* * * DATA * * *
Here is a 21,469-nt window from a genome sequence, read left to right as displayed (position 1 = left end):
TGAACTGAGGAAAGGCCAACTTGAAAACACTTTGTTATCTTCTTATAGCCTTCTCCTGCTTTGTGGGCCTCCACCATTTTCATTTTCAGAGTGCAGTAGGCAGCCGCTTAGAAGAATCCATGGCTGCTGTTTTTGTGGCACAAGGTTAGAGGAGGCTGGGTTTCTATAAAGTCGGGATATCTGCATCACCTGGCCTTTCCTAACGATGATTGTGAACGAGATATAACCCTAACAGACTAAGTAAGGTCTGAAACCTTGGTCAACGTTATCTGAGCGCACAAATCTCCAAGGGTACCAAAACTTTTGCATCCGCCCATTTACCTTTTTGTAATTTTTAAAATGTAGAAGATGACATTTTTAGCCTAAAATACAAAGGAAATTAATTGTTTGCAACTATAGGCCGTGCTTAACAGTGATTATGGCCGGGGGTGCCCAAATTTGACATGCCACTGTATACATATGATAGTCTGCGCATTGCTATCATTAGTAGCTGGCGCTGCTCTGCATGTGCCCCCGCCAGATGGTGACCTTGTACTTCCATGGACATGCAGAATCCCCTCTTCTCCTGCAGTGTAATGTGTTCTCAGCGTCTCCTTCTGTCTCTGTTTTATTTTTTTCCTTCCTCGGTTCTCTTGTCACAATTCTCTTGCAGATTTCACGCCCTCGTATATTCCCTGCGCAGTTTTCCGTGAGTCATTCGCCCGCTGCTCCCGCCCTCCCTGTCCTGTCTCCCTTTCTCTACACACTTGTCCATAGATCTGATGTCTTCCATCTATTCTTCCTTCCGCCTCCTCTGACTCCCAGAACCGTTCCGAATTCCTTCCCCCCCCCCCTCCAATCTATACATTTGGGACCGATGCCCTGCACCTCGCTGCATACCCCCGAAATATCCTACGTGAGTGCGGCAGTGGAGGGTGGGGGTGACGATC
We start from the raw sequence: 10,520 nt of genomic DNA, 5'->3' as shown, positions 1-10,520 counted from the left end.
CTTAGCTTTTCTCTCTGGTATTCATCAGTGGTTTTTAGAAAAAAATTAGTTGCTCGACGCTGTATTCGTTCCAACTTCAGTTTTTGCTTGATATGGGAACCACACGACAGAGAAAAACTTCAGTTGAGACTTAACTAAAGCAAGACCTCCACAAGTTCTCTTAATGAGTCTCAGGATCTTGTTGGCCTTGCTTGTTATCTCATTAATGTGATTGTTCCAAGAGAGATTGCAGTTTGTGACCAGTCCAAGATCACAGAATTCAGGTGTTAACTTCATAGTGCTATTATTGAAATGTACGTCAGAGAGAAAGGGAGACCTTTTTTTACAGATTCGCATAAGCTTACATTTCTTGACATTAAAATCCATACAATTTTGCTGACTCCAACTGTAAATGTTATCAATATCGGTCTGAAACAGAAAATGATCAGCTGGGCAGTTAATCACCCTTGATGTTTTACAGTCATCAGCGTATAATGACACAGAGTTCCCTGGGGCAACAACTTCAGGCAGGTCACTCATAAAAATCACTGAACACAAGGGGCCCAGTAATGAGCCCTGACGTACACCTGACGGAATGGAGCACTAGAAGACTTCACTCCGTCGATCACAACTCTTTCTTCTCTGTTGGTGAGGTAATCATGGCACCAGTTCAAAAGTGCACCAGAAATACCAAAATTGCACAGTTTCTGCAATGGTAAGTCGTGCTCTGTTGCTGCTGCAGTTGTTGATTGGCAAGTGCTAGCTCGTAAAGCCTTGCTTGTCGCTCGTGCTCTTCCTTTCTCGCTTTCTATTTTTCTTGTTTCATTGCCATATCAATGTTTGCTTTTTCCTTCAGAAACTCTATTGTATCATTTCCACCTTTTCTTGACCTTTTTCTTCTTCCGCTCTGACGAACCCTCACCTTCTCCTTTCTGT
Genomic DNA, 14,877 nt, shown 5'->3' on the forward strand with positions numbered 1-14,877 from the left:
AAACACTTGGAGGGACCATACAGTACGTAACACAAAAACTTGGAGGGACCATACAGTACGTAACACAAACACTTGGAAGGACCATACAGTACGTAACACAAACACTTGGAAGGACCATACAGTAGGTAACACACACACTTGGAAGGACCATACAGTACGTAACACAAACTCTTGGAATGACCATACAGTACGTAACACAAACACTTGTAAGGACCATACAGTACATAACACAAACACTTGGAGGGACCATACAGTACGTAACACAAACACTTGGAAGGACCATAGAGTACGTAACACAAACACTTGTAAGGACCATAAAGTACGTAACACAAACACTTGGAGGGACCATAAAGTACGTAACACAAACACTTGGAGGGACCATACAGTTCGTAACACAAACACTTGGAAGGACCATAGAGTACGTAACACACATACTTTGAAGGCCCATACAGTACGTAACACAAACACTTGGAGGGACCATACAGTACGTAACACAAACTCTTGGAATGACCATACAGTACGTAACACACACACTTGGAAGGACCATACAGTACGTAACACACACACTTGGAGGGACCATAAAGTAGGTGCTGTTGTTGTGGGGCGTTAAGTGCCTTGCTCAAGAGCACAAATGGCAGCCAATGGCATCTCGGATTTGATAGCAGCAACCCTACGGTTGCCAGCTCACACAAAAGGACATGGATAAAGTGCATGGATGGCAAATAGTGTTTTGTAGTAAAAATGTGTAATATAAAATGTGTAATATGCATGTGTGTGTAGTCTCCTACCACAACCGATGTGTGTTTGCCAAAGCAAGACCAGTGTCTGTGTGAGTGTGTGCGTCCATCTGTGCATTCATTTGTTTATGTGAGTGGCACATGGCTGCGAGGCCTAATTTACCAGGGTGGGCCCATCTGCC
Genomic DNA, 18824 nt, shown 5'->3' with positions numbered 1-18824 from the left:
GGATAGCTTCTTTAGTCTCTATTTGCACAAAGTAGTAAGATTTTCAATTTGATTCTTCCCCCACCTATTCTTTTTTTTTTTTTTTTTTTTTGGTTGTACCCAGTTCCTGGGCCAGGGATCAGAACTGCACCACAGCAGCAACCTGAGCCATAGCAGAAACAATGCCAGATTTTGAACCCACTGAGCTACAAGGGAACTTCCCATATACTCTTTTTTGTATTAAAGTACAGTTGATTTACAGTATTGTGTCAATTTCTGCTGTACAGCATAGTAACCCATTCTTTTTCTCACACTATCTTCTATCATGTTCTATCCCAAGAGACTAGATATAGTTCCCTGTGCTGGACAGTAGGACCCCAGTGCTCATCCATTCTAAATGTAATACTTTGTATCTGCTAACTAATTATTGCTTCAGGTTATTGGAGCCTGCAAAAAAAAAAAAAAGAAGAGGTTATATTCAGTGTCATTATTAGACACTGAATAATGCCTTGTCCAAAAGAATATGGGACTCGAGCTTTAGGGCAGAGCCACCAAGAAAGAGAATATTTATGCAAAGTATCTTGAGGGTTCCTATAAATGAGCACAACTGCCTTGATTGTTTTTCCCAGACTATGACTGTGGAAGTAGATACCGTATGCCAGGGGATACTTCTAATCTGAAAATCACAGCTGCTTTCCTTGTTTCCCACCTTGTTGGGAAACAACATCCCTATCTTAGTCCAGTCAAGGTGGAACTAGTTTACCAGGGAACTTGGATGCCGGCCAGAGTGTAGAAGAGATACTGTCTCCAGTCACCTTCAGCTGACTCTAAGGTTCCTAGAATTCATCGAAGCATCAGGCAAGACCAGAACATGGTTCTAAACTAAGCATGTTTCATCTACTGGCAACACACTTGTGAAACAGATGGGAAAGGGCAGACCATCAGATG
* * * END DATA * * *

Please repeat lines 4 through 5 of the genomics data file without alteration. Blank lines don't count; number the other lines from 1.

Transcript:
CTTAGCTTTTCTCTCTGGTATTCATCAGTGGTTTTTAGAAAAAAATTAGTTGCTCGACGCTGTATTCGTTCCAACTTCAGTTTTTGCTTGATATGGGAACCACACGACAGAGAAAAACTTCAGTTGAGACTTAACTAAAGCAAGACCTCCACAAGTTCTCTTAATGAGTCTCAGGATCTTGTTGGCCTTGCTTGTTATCTCATTAATGTGATTGTTCCAAGAGAGATTGCAGTTTGTGACCAGTCCAAGATCACAGAATTCAGGTGTTAACTTCATAGTGCTATTATTGAAATGTACGTCAGAGAGAAAGGGAGACCTTTTTTTACAGATTCGCATAAGCTTACATTTCTTGACATTAAAATCCATACAATTTTGCTGACTCCAACTGTAAATGTTATCAATATCGGTCTGAAACAGAAAATGATCAGCTGGGCAGTTAATCACCCTTGATGTTTTACAGTCATCAGCGTATAATGACACAGAGTTCCCTGGGGCAACAACTTCAGGCAGGTCACTCATAAAAATCACTGAACACAAGGGGCCCAGTAATGAGCCCTGACGTACACCTGACGGAATGGAGCACTAGAAGACTTCACTCCGTCGATCACAACTCTTTCTTCTCTGTTGGTGAGGTAATCATGGCACCAGTTCAAAAGTGCACCAGAAATACCAAAATTGCACAGTTTCTGCAATGGTAAGTCGTGCTCTGTTGCTGCTGCAGTTGTTGATTGGCAAGTGCTAGCTCGTAAAGCCTTGCTTGTCGCTCGTGCTCTTCCTTTCTCGCTTTCTATTTTTCTTGTTTCATTGCCATATCAATGTTTGCTTTTTCCTTCAGAAACTCTATTGTATCATTTCCACCTTTTCTTGACCTTTTTCTTCTTCCGCTCTGACGAACCCTCACCTTCTCCTTTCTGT
Genomic DNA, 14,877 nt, shown 5'->3' on the forward strand with positions numbered 1-14,877 from the left: